The t(15;17) translocation can also be emergently identified by quantitative reverse transcription polymearase chain reaction (RQ-PCR). In addition, RQ-PCR on the bone marrow aspirate is required to establish a baseline for monitoring therapy in t(15;17) or t(9;22) positive AMLs (the latter in cases of transformation from chronic myelogenous leukemia; CML). Reverse transcription PCR can also be used to identify many of the recurrent translocations in a qualitative manner.

Other molecular tests

In addition, molecular tests must be performed on the diagnostic sample. These carry significant prognostic implications and may represent therapeutic targets in the future as well. Although there are many potential molecular mutations that have been suggested to carry prognostic implications in AML, the clinical significance of most are still under investigation. However, FLT3, NPM1, and CEBPA mutations have come into regular clinical practice and c-KIT mutations are assessed by a subset of clinicians. The import of these molecular markers is such that NPM1 and CEBPA mutations in NK-AML comprise their own provisional diagnostic categories of AML. FLT3, while not determining a specific AML subtype, is a critical prognostic modifier across all subtypes of AML.

FLT3 encodes a receptor tyrosine kinase that plays a critical role in proliferation, differentiation, and survival in hematopoietic cells. It is mutated in 25-30% of AMLs. The majority of these are internal tandem duplications (FLT3-ITD, 20% of AMLs), whereas the remaining are mutations in the tyrosine kinase domain itself. Although the latter are of unclear clinical significance, FLT3-ITDs carry a poor prognosis, especially in the 28-34% of NK-AMLs. In addition, FLT3-ITDs are common in APLs and negate the favorable outcome associated with t(15;17) translocation. Many laboratories offer FLT3-ITD testing by PCR, which can detect the approximate 70% of ITDs that occur in the juxtamembrane region. PCR is quite sensitive and can detect as few as one FLT3-positive cell in 10,000-1,000,000 cells. Testing is appropriate in all new diagnoses of AML.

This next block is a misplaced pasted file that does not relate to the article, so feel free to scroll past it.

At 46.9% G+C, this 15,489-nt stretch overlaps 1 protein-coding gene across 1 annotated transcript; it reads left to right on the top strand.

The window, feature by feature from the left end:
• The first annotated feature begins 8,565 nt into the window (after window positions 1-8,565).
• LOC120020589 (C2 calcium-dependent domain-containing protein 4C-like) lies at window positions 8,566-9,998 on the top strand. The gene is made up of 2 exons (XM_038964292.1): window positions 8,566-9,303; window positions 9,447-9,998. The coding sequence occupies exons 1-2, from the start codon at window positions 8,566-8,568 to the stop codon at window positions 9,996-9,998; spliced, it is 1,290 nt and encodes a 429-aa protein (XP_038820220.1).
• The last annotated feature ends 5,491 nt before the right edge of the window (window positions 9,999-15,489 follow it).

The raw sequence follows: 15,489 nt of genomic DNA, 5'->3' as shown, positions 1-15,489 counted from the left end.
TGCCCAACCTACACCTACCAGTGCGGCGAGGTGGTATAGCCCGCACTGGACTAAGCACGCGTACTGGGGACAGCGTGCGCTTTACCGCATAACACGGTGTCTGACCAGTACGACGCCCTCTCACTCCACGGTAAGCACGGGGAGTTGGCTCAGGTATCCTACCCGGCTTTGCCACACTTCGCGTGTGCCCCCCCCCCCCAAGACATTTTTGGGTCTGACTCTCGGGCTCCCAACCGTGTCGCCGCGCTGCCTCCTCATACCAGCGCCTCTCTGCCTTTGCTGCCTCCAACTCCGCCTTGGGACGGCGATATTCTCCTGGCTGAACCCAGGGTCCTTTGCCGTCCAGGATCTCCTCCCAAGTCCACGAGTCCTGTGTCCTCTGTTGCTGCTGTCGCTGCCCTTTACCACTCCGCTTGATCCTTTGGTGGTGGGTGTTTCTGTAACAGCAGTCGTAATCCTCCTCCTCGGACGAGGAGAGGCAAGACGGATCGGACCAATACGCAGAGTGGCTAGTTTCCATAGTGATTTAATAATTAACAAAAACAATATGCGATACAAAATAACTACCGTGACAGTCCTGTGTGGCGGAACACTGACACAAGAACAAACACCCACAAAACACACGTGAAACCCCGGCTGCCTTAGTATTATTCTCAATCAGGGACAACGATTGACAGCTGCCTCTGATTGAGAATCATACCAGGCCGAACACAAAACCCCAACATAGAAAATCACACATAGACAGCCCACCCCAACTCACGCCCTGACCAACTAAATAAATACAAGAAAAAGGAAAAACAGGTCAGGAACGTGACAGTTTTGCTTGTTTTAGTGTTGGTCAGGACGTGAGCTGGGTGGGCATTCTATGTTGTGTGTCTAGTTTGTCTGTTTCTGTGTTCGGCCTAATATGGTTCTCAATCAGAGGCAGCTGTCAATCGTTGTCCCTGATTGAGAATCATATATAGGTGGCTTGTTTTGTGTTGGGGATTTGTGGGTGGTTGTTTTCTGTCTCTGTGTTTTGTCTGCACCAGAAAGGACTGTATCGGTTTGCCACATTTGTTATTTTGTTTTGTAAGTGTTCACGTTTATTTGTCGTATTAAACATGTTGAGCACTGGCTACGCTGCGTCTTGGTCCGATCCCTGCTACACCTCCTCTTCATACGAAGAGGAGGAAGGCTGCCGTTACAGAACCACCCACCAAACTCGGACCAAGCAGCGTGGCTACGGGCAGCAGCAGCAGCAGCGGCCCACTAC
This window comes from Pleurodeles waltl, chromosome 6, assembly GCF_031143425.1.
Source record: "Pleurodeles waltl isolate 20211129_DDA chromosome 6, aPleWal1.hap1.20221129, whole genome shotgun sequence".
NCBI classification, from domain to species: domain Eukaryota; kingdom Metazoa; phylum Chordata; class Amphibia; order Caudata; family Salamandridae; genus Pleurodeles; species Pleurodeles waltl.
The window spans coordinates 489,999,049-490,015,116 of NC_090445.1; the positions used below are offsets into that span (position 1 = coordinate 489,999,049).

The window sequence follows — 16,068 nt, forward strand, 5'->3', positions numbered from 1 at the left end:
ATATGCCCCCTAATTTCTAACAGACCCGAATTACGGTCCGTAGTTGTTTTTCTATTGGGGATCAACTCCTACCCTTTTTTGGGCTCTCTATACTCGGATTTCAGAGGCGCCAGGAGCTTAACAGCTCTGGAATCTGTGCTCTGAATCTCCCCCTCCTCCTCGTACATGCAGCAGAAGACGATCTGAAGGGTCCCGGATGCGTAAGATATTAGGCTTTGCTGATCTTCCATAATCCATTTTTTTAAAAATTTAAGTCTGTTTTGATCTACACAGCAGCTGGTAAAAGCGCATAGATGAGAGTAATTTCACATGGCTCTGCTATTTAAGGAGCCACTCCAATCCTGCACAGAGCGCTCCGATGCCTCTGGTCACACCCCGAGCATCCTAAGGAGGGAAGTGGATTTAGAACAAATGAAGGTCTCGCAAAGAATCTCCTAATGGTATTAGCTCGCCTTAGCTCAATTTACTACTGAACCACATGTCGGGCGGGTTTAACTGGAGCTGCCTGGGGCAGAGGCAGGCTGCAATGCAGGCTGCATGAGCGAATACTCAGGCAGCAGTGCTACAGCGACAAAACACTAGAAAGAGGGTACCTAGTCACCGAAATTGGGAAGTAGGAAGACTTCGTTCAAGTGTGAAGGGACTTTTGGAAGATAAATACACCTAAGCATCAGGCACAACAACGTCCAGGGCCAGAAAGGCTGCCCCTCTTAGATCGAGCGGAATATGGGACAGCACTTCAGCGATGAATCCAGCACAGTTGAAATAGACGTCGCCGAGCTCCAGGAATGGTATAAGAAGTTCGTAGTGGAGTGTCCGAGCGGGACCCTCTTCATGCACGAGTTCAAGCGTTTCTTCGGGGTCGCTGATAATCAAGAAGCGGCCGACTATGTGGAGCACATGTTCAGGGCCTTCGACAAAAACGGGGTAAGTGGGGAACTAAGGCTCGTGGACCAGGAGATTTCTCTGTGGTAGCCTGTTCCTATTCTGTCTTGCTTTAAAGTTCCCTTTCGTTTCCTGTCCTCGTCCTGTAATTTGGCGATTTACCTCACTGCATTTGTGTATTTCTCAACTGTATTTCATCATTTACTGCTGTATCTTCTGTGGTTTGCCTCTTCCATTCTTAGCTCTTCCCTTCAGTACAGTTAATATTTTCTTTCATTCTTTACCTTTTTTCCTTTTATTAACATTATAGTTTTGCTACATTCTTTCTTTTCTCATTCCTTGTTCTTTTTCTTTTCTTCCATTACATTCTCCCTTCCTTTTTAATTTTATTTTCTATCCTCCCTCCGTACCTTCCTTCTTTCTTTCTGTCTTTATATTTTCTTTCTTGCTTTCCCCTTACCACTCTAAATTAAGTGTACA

NPM1 encodes a nuclear-cytoplasmic shuttle protein abnormally localized in the cytoplasm of NPM1-positive AMLs because of the presence of 4-bp insertions located in various locations in the gene. These mutations are found in 25-35% of AMLs, including 45-64% of NK-AMLs. When mutation is positive, patients with NK-AMLs have significantly improved overall survival, and younger adult patients may, therefore, not gain any benefit from allogeneic stem cell transplant (SCT) in first complete remission (CR1). Testing for NPM1 4-bp insertions, performed by PCR, is widely available and appropriate in NK-AMLs.